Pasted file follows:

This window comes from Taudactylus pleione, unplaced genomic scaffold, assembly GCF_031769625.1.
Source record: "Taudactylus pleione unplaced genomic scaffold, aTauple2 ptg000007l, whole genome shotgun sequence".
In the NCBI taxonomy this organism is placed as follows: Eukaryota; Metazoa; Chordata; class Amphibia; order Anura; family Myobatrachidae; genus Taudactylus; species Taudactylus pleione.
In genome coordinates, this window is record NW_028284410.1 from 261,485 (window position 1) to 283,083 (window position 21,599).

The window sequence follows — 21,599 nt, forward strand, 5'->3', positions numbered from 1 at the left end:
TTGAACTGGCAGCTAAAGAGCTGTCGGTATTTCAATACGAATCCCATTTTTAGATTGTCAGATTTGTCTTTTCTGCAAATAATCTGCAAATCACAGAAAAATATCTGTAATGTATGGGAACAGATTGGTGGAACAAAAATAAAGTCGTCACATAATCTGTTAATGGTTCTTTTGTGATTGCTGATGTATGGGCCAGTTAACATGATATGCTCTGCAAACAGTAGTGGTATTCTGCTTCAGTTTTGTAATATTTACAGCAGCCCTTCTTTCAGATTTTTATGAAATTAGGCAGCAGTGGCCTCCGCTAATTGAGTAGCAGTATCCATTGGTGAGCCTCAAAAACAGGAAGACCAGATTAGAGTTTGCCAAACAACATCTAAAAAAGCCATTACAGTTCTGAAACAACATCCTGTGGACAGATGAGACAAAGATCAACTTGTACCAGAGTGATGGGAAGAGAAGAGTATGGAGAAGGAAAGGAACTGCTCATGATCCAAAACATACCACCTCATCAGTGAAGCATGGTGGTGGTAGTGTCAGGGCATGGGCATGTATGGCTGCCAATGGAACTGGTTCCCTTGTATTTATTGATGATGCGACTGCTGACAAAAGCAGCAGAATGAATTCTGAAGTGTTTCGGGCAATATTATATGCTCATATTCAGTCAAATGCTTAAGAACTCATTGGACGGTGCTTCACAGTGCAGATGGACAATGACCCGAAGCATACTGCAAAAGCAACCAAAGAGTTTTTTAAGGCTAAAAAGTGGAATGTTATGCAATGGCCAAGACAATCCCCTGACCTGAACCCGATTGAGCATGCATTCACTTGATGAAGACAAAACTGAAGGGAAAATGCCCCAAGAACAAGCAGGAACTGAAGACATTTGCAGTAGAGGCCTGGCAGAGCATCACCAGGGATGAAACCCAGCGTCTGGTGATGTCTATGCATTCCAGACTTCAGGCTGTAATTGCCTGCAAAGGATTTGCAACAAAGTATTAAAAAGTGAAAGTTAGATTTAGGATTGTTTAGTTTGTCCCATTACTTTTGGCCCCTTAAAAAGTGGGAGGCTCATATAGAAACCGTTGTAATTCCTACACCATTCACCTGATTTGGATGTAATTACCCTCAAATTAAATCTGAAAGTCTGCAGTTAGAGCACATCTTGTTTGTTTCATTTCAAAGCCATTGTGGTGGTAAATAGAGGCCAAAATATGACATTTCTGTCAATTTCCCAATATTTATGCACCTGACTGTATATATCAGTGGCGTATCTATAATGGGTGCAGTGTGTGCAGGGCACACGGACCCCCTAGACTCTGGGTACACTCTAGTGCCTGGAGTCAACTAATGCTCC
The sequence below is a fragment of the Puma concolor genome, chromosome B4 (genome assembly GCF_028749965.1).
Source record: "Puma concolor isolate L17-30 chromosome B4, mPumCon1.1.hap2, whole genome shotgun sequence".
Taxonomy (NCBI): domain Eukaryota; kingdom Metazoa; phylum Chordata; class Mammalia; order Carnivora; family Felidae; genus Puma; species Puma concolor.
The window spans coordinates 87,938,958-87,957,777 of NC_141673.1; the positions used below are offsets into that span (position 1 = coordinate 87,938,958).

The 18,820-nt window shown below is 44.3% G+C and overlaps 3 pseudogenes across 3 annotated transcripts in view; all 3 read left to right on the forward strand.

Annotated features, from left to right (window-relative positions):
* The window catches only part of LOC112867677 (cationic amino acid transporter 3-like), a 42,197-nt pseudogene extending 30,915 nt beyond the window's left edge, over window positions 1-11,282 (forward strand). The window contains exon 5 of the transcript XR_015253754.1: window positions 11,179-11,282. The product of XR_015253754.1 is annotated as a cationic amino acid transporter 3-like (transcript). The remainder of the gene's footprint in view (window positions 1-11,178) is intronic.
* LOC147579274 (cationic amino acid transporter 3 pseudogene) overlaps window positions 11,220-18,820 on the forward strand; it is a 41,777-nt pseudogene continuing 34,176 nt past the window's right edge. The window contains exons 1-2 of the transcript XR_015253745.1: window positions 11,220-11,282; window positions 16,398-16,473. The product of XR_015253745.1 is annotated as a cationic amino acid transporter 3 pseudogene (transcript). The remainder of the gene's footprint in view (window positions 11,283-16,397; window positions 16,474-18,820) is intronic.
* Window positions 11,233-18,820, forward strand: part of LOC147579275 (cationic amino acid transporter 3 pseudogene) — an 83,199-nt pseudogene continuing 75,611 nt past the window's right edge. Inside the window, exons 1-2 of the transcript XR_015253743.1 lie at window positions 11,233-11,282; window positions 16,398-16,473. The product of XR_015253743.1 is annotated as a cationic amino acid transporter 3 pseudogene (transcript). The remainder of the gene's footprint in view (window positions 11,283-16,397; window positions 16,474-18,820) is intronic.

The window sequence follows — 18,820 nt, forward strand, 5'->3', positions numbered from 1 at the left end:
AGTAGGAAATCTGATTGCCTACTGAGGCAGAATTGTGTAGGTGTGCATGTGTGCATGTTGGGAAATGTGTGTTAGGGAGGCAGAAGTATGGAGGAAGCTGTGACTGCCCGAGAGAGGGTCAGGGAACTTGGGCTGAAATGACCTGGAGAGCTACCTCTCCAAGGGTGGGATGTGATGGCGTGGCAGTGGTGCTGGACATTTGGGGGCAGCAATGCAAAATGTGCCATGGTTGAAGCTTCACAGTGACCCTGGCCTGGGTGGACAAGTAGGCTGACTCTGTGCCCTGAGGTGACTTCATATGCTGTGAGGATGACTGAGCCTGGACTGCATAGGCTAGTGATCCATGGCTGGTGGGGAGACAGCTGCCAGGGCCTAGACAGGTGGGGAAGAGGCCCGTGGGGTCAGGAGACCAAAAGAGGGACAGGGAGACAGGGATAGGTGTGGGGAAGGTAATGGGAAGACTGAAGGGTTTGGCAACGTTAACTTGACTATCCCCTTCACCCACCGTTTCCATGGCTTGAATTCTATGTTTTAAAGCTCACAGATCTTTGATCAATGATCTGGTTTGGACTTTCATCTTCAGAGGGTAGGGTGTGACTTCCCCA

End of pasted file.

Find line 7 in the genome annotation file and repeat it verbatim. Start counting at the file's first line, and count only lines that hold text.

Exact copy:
The sequence below is a fragment of the Puma concolor genome, chromosome B4 (genome assembly GCF_028749965.1).